A regular update from SA's Leading Authority for Pool Safety, Swim & Survive and Aquatics Services
Royal Life Saving is a public benevolent institution (PBI), a deductible gift recipient (DGR) and a registered training organisation (RTO) dedicated to reducing drowning and turning everyday people into everyday community lifesavers. Royal Life Saving is focused on reducing drowning and promoting healthy, active and skilled communities through innovation, reliability, evidence based advocacy; strong and effective partnerships; quality programs, products and services; underpinned by a cohesive and sustainable national organisation. We are guided by the values of: Safety, Quality, Integrity and the Humanitarian tradition and have been serving the South Australian community for over 100 years.
Patron: His Excellency, the Honourable Hieu Van Le AO, Governor of South Australia
Vice Paton: Mr Gary Burns BM APM, Commissioner of South Australian Police
Royal Life Saving National Drowning Report 2014
Click for National Drowning Report and SA Statistics
Channel 9 Adelaide News story:
The Royal Life Saving National Drowning Report 2014, which was launched in Parliament House, Canberra on Tuesday September 30th by The Hon Peter Dutton MP, Minister for Health, Minister for Sport, outlined the tragic loss of life to drowning in communities across Australia, in waterways of all types.
266 lives were lost to drowning in Australian waterways between 1 July 2013 and 30 June 2014. Royal Life Saving says this is a “moderate but promising” 10% improvement on the 2012/13 report (which had an adjusted total of 295 drowning deaths).
However, the report will surprise many Australians, by confirming that inland waterways including rivers, lakes and dams are the leading location for drowning deaths, claiming the lives of 105 people, representing a staggering 39% of all drowning deaths. Males are four times more likely to drown than females, representing 84% of deaths at inland waterways.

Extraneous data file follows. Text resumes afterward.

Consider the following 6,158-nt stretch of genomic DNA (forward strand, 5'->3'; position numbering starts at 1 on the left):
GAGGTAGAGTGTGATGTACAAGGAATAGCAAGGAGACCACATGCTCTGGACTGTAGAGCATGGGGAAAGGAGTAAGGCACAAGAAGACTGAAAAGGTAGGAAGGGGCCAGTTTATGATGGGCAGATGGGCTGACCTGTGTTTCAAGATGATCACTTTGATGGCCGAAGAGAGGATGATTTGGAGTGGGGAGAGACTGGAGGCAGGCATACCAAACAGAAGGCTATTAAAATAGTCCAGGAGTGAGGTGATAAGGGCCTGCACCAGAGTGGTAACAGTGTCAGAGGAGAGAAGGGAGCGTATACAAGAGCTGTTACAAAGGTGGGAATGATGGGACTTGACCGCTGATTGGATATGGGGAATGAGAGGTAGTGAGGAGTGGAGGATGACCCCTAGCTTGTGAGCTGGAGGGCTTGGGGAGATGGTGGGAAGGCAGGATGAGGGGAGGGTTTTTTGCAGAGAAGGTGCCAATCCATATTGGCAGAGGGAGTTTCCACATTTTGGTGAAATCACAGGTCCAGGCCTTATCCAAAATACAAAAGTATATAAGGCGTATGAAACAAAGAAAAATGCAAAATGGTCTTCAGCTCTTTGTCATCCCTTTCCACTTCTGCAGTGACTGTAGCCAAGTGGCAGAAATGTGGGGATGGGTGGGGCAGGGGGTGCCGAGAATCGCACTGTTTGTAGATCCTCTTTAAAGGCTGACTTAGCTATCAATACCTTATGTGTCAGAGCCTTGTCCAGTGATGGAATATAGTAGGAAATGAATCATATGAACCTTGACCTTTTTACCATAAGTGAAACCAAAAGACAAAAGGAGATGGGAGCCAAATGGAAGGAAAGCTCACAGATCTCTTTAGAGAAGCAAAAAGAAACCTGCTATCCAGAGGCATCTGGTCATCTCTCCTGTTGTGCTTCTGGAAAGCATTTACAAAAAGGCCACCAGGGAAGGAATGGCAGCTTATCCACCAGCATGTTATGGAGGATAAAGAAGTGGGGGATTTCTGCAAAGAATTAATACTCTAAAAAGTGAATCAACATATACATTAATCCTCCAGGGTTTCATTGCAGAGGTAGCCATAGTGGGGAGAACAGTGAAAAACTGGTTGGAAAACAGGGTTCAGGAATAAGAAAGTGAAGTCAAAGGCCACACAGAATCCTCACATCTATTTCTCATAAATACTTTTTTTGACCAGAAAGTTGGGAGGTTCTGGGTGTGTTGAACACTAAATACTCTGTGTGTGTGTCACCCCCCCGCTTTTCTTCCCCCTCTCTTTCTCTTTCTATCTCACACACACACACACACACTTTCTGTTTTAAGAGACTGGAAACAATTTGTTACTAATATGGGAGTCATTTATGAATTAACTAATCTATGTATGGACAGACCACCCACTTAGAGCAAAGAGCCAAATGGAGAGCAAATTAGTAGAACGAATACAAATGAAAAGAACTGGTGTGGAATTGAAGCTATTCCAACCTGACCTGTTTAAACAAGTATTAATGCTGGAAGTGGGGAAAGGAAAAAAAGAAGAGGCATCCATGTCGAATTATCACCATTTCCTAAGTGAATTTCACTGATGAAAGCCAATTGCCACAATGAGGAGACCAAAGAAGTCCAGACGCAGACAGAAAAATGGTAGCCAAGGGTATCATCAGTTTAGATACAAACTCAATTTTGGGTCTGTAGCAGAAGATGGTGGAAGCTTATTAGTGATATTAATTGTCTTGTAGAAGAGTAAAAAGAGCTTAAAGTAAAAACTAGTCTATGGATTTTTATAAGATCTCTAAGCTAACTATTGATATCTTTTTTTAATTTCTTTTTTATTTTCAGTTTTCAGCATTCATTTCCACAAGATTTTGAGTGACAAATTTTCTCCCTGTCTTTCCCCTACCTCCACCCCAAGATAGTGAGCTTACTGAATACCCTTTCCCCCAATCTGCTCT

In South Australia last year, 14 people lost their lives to drowning. This is a figure that has sadly stayed consistent for the last three years. South Australia experiences a higher burden of male drowning than the national average, with 86% of all drownings last year being male, compared to 81% nationally. Inland waterways are a key area of concern for South Australia, with just over one quarter (29%) of all drowning deaths occurring in rivers, creeks or streams, the leading location for drowning across the State in 2013/14.
Inland waterways continue to claim the largest number of lives around the country with 105 people drowning in rivers, creeks, lakes and dams around the country in 2013/14. “Most Australians are surprised that inland waterways claim the most lives each year, more than any other location including beaches and swimming pools. With an increase in the number of drowning deaths at inland waterways this year, Royal Life Saving is committed to developing community driven solutions in river drowning black spots around the country. We are pleased to have the support of the Federal Government in undertaking this challenging, but vitally needed work” Tony Taylor, CEO of Royal Life Saving Society – South Australia says.
The Royal Life Saving National Drowning Report 2014 shows:
266 people drowned in Australian waterways between 1 July 2013 and 30 June 2014.
- This is a reduction of 29 deaths on the 295 recorded in 2012/13 and is the lowest number of drowning deaths recorded in the past 12 years.
- Inland waterways continue to claim the largest number of lives, with 105 drowning deaths in rivers, creeks, lakes and dams around the country.